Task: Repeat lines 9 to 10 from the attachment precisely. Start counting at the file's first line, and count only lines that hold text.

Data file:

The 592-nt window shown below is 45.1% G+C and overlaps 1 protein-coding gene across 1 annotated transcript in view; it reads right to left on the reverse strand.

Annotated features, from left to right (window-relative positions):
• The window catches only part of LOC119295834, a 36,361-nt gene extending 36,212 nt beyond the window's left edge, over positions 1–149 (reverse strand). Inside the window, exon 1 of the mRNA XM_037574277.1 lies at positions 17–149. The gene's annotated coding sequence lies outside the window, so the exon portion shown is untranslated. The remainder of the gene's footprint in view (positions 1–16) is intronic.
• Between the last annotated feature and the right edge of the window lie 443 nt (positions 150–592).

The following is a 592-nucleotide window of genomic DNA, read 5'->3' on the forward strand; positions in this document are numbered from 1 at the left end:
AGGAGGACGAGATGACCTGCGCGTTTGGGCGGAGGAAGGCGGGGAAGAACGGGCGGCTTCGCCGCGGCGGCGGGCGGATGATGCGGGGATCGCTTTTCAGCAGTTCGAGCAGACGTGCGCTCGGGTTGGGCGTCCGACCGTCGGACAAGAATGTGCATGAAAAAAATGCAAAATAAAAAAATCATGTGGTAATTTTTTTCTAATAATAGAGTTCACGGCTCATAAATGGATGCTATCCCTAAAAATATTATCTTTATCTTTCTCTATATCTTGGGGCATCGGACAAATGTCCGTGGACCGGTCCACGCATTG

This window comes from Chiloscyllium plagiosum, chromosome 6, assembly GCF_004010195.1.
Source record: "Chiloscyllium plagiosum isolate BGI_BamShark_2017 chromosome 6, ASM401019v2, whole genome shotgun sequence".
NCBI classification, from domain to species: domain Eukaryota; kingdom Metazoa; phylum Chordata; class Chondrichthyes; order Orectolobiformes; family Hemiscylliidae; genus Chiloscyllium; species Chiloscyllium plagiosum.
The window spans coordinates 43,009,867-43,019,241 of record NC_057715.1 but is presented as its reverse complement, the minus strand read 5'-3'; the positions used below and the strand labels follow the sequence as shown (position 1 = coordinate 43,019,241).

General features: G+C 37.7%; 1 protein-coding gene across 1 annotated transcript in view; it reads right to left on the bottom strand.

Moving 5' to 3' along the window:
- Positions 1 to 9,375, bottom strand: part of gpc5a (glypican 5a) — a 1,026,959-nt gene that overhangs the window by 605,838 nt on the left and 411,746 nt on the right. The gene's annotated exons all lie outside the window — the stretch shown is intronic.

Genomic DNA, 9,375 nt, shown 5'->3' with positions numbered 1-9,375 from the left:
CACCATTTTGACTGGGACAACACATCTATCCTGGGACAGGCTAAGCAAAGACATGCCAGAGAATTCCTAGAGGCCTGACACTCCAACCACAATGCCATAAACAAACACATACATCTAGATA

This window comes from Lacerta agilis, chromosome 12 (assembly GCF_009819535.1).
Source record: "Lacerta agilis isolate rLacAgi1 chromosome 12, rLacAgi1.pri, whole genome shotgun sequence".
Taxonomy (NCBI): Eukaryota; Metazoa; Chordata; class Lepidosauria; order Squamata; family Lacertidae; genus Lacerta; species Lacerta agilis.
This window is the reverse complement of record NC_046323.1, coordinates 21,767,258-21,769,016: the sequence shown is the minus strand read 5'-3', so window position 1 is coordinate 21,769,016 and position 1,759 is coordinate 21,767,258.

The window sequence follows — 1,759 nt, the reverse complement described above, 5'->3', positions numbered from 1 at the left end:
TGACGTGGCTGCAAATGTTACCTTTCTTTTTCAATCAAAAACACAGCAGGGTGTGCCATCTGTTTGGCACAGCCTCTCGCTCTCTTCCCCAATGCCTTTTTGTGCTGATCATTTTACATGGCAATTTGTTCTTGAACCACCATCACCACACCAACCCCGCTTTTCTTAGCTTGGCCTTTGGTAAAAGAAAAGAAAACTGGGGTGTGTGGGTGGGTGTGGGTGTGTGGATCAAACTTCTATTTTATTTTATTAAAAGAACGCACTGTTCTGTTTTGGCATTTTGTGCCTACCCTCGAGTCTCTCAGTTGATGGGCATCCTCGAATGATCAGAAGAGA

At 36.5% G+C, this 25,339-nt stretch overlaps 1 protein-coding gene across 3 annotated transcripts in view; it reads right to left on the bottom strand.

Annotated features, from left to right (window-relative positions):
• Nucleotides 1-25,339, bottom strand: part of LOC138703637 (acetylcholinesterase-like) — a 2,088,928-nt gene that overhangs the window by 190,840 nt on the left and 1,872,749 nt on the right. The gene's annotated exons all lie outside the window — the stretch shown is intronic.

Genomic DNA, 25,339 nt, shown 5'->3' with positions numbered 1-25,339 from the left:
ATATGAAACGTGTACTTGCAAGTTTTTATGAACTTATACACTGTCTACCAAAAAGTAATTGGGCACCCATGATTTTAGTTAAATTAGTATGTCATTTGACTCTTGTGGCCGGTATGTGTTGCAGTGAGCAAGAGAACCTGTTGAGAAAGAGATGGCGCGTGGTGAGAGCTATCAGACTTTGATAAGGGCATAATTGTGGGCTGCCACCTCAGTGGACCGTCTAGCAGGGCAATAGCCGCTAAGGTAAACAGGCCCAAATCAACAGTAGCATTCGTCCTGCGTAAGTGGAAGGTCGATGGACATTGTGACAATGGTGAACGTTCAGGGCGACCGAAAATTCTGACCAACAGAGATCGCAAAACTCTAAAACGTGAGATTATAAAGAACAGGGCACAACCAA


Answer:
NCBI classification, from domain to species: domain Eukaryota; kingdom Metazoa; phylum Chordata; class Chondrichthyes; order Orectolobiformes; family Hemiscylliidae; genus Chiloscyllium; species Chiloscyllium plagiosum.
The window spans coordinates 43,009,867-43,019,241 of record NC_057715.1 but is presented as its reverse complement, the minus strand read 5'-3'; the positions used below and the strand labels follow the sequence as shown (position 1 = coordinate 43,019,241).